What is a counter-depth refrigerator?
2021 Nov 19th
Is a counter-depth refrigerator right for you and your family? Learn everything you need to know about counter-depth fridges, including how to measure your kitchen for one.
A counter-depth refrigerator is designed to not only offer capacity comparable to a traditional standard-depth refrigerator, but also to sit virtually flush with your kitchen counters. With a counter-depth fridge, you can create a seamless built-in look with your cabinets and offer a space-saving solution for your family’s kitchen.
What does counter-depth mean?
“Counter-depth” is the distance between your back wall or backsplash and the front of your countertops, which is typically 24–25 inches. A counter-depth refrigerator has approximately the same depth as kitchen countertops so that the front of the fridge aligns with the edge of the countertops.
To put it in perspective, most standard-depth refrigerators are more than 30 inches deep, often measuring 35–36 inches. That means in many kitchens, the refrigerator can stick out half a foot or more from the edge of the counters.
With all the foot traffic a busy kitchen sees, optimizing aisle space is essential. Here’s why you might want to consider going counter-depth to better care for your family.
The benefits of a counter-depth refrigerator
- You have more room to open the refrigerator doors without bumping into islands or other kitchen items.
- Because you have more aisle space, it’s easier to move around the kitchen, even with multiple cooks — or kids or pets under foot.
- You don’t have to sacrifice space for style. Since most counter-depth refrigerators are a little wider/taller, they offer the same amount of usable space as a standard-depth refrigerator.
- Because counter-depth models line up with the edge of your countertops, they provide a sleek, seamless style ideal for modern kitchens.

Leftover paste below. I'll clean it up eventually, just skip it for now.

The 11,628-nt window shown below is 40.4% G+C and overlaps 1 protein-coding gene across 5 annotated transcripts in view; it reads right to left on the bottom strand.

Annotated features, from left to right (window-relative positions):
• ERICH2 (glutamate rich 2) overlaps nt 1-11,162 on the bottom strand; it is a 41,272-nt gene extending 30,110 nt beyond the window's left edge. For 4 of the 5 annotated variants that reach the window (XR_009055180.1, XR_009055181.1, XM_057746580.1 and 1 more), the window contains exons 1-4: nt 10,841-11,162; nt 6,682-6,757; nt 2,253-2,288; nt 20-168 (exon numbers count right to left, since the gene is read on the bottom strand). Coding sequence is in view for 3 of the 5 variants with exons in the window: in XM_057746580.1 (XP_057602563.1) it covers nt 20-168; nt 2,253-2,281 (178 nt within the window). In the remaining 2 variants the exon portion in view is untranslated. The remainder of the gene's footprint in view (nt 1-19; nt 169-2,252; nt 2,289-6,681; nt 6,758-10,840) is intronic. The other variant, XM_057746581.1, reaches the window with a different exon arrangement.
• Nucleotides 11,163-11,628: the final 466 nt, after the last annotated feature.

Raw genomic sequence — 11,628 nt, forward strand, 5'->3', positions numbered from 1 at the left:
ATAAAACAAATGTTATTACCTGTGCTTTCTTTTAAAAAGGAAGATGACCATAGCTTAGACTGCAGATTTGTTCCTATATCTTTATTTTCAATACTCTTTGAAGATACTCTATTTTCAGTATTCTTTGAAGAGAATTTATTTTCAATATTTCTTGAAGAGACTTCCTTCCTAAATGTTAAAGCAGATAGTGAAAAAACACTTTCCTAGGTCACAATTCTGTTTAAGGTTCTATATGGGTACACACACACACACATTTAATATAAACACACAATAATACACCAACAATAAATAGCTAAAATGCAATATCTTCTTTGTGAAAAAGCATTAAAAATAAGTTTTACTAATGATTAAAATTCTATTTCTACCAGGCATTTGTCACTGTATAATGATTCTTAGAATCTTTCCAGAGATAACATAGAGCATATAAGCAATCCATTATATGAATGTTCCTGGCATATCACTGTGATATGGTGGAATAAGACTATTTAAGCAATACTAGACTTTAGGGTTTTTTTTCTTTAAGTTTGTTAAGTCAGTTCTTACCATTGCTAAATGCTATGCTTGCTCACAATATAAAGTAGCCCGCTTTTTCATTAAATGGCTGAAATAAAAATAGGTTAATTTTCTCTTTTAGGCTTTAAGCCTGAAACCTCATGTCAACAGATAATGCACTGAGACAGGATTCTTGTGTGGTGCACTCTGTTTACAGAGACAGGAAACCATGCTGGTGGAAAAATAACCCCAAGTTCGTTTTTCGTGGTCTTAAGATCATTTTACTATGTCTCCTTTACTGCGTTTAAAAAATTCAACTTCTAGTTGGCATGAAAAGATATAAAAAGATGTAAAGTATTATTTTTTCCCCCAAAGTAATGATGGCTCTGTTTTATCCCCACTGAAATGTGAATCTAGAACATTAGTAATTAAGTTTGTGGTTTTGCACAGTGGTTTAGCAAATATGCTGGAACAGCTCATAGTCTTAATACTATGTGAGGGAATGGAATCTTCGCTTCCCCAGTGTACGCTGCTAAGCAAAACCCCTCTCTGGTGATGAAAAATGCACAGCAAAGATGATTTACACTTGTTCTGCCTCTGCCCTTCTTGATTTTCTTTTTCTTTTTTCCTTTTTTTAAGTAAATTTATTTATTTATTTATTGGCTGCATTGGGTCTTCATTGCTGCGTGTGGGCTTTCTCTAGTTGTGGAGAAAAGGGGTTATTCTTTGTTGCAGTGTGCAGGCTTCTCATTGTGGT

- Like standard-depth, counter-depth refrigerators come in all types: French door, side-by-side, top-freezer and bottom-freezer.
How to measure for a counter-depth refrigerator
Are you ready to take advantage of the benefits of a counter-depth fridge? First, you’ll need to measure your kitchen space carefully to find a model with the best fit. Follow the tips below to get accurate measurements for your new counter-depth fridge.
Start at the wall (not the backsplash) and measure to the edge of your countertop. Your counter-depth measurement should be about 24-25 inches. Ensure an inch of space between the back of the fridge and the wall for proper fridge ventilation.
While shopping, review all of the depth measurements provided for counter-depth models, including depth with doors and drawers open. If you have a kitchen island, make sure that the refrigerator doors and drawers can open without hitting any obstacles.
Start by measuring the width of your cabinet cutout at its narrowest point. Then, subtract an inch from your width measurement to allow for a half-inch of space on each side of the fridge for proper ventilation.
If one side of your refrigerator will be next to a wall, leave 2½ inches between the wall and the hinge side of the door so it can swing open.
If you currently have a standard-depth fridge, you can expect your new counter-depth fridge to be a bit wider. Counter-depth refrigerators are typically wider than traditional fridges in order to compensate for their narrower depth.
Start by measuring from the floor to the bottom of any cabinets that will be above the fridge. Then, subtract a half-inch from your measurement to ensure proper ventilation for the fridge.
Counter-depth fridges are often a little taller than standard-depth models in order to provide a similar capacity. For more information on refrigerator sizes and dimensions, check out our refrigerator sizes guide.
Once you have your width, height and depth measurements, you’re ready to find a counter-depth refrigerator with the right fit for your kitchen and the right features for your family.
Go counter-depth and get the sleek look you want, with plenty of room for storage, while minimizing disruptions in your workflow.